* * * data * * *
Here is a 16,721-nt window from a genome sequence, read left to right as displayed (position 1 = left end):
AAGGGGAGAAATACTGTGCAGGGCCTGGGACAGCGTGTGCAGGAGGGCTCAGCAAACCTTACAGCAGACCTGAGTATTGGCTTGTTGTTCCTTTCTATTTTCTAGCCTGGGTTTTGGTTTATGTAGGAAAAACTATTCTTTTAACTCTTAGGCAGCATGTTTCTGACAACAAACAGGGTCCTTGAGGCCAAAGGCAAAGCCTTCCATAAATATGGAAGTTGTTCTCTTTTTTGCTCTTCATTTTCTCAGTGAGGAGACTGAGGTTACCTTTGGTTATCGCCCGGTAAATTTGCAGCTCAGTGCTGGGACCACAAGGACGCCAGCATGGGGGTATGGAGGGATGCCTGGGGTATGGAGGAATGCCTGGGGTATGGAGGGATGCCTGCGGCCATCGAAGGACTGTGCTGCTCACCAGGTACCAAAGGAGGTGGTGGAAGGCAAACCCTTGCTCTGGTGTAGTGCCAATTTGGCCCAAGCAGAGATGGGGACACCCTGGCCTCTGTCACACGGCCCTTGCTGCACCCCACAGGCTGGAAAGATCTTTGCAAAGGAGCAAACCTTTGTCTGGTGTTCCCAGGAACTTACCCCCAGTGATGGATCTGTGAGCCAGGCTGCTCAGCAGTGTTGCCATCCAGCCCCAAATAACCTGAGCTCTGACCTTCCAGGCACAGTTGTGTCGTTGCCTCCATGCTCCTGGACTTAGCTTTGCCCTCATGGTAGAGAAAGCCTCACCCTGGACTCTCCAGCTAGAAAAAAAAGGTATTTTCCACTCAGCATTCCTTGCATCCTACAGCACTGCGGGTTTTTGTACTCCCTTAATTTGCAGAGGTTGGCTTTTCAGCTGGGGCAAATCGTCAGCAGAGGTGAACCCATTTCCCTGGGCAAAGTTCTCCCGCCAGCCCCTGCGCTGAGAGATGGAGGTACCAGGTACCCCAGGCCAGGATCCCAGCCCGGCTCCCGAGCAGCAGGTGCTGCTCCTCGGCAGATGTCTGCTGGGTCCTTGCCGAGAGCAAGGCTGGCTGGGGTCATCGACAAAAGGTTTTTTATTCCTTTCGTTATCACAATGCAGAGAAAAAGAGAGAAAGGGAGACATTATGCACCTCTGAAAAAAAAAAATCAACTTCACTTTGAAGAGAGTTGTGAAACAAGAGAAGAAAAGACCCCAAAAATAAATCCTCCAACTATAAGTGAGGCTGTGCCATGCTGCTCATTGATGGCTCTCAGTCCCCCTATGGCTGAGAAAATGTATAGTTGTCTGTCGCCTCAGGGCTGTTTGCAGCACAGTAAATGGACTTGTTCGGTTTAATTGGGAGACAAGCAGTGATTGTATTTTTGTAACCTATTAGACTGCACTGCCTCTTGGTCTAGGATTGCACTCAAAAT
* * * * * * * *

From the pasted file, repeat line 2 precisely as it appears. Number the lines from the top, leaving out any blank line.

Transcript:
AAGGGGAGAAATACTGTGCAGGGCCTGGGACAGCGTGTGCAGGAGGGCTCAGCAAACCTTACAGCAGACCTGAGTATTGGCTTGTTGTTCCTTTCTATTTTCTAGCCTGGGTTTTGGTTTATGTAGGAAAAACTATTCTTTTAACTCTTAGGCAGCATGTTTCTGACAACAAACAGGGTCCTTGAGGCCAAAGGCAAAGCCTTCCATAAATATGGAAGTTGTTCTCTTTTTTGCTCTTCATTTTCTCAGTGAGGAGACTGAGGTTACCTTTGGTTATCGCCCGGTAAATTTGCAGCTCAGTGCTGGGACCACAAGGACGCCAGCATGGGGGTATGGAGGGATGCCTGGGGTATGGAGGAATGCCTGGGGTATGGAGGGATGCCTGCGGCCATCGAAGGACTGTGCTGCTCACCAGGTACCAAAGGAGGTGGTGGAAGGCAAACCCTTGCTCTGGTGTAGTGCCAATTTGGCCCAAGCAGAGATGGGGACACCCTGGCCTCTGTCACACGGCCCTTGCTGCACCCCACAGGCTGGAAAGATCTTTGCAAAGGAGCAAACCTTTGTCTGGTGTTCCCAGGAACTTACCCCCAGTGATGGATCTGTGAGCCAGGCTGCTCAGCAGTGTTGCCATCCAGCCCCAAATAACCTGAGCTCTGACCTTCCAGGCACAGTTGTGTCGTTGCCTCCATGCTCCTGGACTTAGCTTTGCCCTCATGGTAGAGAAAGCCTCACCCTGGACTCTCCAGCTAGAAAAAAAAGGTATTTTCCACTCAGCATTCCTTGCATCCTACAGCACTGCGGGTTTTTGTACTCCCTTAATTTGCAGAGGTTGGCTTTTCAGCTGGGGCAAATCGTCAGCAGAGGTGAACCCATTTCCCTGGGCAAAGTTCTCCCGCCAGCCCCTGCGCTGAGAGATGGAGGTACCAGGTACCCCAGGCCAGGATCCCAGCCCGGCTCCCGAGCAGCAGGTGCTGCTCCTCGGCAGATGTCTGCTGGGTCCTTGCCGAGAGCAAGGCTGGCTGGGGTCATCGACAAAAGGTTTTTTATTCCTTTCGTTATCACAATGCAGAGAAAAAGAGAGAAAGGGAGACATTATGCACCTCTGAAAAAAAAAAATCAACTTCACTTTGAAGAGAGTTGTGAAACAAGAGAAGAAAAGACCCCAAAAATAAATCCTCCAACTATAAGTGAGGCTGTGCCATGCTGCTCATTGATGGCTCTCAGTCCCCCTATGGCTGAGAAAATGTATAGTTGTCTGTCGCCTCAGGGCTGTTTGCAGCACAGTAAATGGACTTGTTCGGTTTAATTGGGAGACAAGCAGTGATTGTATTTTTGTAACCTATTAGACTGCACTGCCTCTTGGTCTAGGATTGCACTCAAAAT